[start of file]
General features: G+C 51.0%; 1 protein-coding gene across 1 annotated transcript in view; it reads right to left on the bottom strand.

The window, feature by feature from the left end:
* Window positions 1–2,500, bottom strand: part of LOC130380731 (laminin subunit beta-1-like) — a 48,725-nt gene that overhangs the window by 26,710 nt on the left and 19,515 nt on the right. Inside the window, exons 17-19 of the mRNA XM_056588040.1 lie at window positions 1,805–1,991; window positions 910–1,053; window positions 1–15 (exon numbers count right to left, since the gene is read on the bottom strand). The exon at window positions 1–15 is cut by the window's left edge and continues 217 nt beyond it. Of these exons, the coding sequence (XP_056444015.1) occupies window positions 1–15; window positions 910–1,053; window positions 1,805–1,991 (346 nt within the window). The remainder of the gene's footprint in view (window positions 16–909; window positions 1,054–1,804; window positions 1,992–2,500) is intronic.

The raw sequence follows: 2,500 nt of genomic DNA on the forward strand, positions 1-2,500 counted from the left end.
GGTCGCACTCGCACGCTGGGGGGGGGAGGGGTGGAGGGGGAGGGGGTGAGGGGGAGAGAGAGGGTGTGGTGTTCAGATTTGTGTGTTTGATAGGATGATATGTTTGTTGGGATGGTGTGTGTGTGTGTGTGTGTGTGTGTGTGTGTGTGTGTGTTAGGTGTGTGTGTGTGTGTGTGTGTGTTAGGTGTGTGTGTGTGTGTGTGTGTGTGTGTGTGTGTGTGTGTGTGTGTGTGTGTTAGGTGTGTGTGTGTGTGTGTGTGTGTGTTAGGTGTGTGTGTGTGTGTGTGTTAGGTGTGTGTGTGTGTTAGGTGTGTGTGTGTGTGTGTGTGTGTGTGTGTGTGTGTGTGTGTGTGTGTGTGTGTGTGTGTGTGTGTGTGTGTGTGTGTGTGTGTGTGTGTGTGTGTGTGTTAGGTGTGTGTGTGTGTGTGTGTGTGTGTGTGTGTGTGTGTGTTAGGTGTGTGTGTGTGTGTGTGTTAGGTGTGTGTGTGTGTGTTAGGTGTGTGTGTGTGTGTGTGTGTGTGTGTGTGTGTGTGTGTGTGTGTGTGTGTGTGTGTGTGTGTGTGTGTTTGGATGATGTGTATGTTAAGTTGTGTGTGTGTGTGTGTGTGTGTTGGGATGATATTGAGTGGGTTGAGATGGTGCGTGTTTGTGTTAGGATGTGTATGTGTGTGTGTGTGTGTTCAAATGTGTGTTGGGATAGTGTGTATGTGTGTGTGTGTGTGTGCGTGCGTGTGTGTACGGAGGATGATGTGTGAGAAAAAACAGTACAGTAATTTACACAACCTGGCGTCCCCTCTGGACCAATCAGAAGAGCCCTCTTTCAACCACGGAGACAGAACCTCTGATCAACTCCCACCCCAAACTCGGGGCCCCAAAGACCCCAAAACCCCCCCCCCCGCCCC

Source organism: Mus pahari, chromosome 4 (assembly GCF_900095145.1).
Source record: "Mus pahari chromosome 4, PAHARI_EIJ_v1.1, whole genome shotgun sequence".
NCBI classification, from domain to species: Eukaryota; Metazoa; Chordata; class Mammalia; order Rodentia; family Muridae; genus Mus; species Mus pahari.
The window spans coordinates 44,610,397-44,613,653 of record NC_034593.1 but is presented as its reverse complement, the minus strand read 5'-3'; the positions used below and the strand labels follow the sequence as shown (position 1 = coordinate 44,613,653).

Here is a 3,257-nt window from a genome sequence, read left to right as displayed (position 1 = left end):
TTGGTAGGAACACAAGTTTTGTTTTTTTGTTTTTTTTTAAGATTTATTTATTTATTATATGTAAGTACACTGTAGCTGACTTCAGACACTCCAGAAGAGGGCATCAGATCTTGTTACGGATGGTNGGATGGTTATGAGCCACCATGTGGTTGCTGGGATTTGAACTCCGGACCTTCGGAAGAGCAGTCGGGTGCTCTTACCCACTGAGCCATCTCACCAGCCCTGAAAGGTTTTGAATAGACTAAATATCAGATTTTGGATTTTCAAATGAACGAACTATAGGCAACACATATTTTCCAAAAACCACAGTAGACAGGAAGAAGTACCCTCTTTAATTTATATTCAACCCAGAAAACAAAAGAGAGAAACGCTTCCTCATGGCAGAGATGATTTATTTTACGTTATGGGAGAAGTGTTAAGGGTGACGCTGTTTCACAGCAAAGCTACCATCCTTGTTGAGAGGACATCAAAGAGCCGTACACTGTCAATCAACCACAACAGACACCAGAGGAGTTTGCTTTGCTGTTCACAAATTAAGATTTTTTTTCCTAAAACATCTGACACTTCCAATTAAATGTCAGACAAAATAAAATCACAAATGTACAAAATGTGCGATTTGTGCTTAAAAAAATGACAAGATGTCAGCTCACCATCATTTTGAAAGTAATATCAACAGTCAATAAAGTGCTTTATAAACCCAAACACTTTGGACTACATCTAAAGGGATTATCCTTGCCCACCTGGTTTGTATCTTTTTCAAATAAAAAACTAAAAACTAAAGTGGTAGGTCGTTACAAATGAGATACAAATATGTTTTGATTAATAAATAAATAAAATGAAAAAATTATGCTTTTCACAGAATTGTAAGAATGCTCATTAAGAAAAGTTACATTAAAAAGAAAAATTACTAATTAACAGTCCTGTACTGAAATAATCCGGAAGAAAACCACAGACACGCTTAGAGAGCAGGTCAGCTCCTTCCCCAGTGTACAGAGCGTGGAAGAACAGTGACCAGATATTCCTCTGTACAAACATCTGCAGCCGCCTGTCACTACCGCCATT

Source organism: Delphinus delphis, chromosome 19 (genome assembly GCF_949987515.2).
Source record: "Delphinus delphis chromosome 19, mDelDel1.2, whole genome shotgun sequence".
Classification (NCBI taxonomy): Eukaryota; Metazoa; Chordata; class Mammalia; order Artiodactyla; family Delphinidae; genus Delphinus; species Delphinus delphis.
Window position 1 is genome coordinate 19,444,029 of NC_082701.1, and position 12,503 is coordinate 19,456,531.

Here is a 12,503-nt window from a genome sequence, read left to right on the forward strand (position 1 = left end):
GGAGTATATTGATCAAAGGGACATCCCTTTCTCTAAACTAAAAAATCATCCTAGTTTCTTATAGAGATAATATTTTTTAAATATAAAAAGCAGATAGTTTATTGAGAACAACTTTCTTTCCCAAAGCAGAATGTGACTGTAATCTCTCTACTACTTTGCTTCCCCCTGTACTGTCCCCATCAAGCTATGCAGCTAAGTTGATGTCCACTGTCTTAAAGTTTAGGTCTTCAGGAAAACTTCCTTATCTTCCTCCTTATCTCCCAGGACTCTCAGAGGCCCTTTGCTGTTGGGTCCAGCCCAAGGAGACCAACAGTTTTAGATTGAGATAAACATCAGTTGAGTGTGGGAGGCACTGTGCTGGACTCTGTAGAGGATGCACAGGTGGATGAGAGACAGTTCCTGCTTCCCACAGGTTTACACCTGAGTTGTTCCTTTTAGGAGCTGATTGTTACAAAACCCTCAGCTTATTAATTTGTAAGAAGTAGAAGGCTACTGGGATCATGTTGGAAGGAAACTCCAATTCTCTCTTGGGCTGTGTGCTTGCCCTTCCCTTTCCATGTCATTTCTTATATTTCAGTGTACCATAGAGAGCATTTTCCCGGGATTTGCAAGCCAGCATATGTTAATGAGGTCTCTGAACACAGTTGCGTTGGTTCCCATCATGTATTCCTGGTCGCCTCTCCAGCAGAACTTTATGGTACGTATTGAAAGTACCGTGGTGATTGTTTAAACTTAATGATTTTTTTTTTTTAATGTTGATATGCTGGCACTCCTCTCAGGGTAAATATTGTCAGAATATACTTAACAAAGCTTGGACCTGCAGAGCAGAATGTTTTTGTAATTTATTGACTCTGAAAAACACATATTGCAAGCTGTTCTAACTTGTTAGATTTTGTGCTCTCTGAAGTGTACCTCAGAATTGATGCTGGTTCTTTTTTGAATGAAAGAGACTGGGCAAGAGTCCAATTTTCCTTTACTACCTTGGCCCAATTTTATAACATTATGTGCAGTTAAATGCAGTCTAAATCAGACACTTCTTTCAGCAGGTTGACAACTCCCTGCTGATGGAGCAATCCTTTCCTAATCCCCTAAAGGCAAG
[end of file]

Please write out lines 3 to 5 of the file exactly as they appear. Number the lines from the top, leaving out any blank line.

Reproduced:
* Window positions 1–2,500, bottom strand: part of LOC130380731 (laminin subunit beta-1-like) — a 48,725-nt gene that overhangs the window by 26,710 nt on the left and 19,515 nt on the right. Inside the window, exons 17-19 of the mRNA XM_056588040.1 lie at window positions 1,805–1,991; window positions 910–1,053; window positions 1–15 (exon numbers count right to left, since the gene is read on the bottom strand). The exon at window positions 1–15 is cut by the window's left edge and continues 217 nt beyond it. Of these exons, the coding sequence (XP_056444015.1) occupies window positions 1–15; window positions 910–1,053; window positions 1,805–1,991 (346 nt within the window). The remainder of the gene's footprint in view (window positions 16–909; window positions 1,054–1,804; window positions 1,992–2,500) is intronic.

The raw sequence follows: 2,500 nt of genomic DNA on the forward strand, positions 1-2,500 counted from the left end.
GGTCGCACTCGCACGCTGGGGGGGGGAGGGGTGGAGGGGGAGGGGGTGAGGGGGAGAGAGAGGGTGTGGTGTTCAGATTTGTGTGTTTGATAGGATGATATGTTTGTTGGGATGGTGTGTGTGTGTGTGTGTGTGTGTGTGTGTGTGTGTGTGTTAGGTGTGTGTGTGTGTGTGTGTGTGTTAGGTGTGTGTGTGTGTGTGTGTGTGTGTGTGTGTGTGTGTGTGTGTGTGTGTGTTAGGTGTGTGTGTGTGTGTGTGTGTGTGTTAGGTGTGTGTGTGTGTGTGTGTTAGGTGTGTGTGTGTGTTAGGTGTGTGTGTGTGTGTGTGTGTGTGTGTGTGTGTGTGTGTGTGTGTGTGTGTGTGTGTGTGTGTGTGTGTGTGTGTGTGTGTGTGTGTGTGTGTGTGTGTTAGGTGTGTGTGTGTGTGTGTGTGTGTGTGTGTGTGTGTGTGTTAGGTGTGTGTGTGTGTGTGTGTTAGGTGTGTGTGTGTGTGTTAGGTGTGTGTGTGTGTGTGTGTGTGTGTGTGTGTGTGTGTGTGTGTGTGTGTGTGTGTGTGTGTGTGTGTGTTTGGATGATGTGTATGTTAAGTTGTGTGTGTGTGTGTGTGTGTGTTGGGATGATATTGAGTGGGTTGAGATGGTGCGTGTTTGTGTTAGGATGTGTATGTGTGTGTGTGTGTGTTCAAATGTGTGTTGGGATAGTGTGTATGTGTGTGTGTGTGTGTGCGTGCGTGTGTGTACGGAGGATGATGTGTGAGAAAAAACAGTACAGTAATTTACACAACCTGGCGTCCCCTCTGGACCAATCAGAAGAGCCCTCTTTCAACCACGGAGACAGAACCTCTGATCAACTCCCACCCCAAACTCGGGGCCCCAAAGACCCCAAAACCCCCCCCCCCGCCCC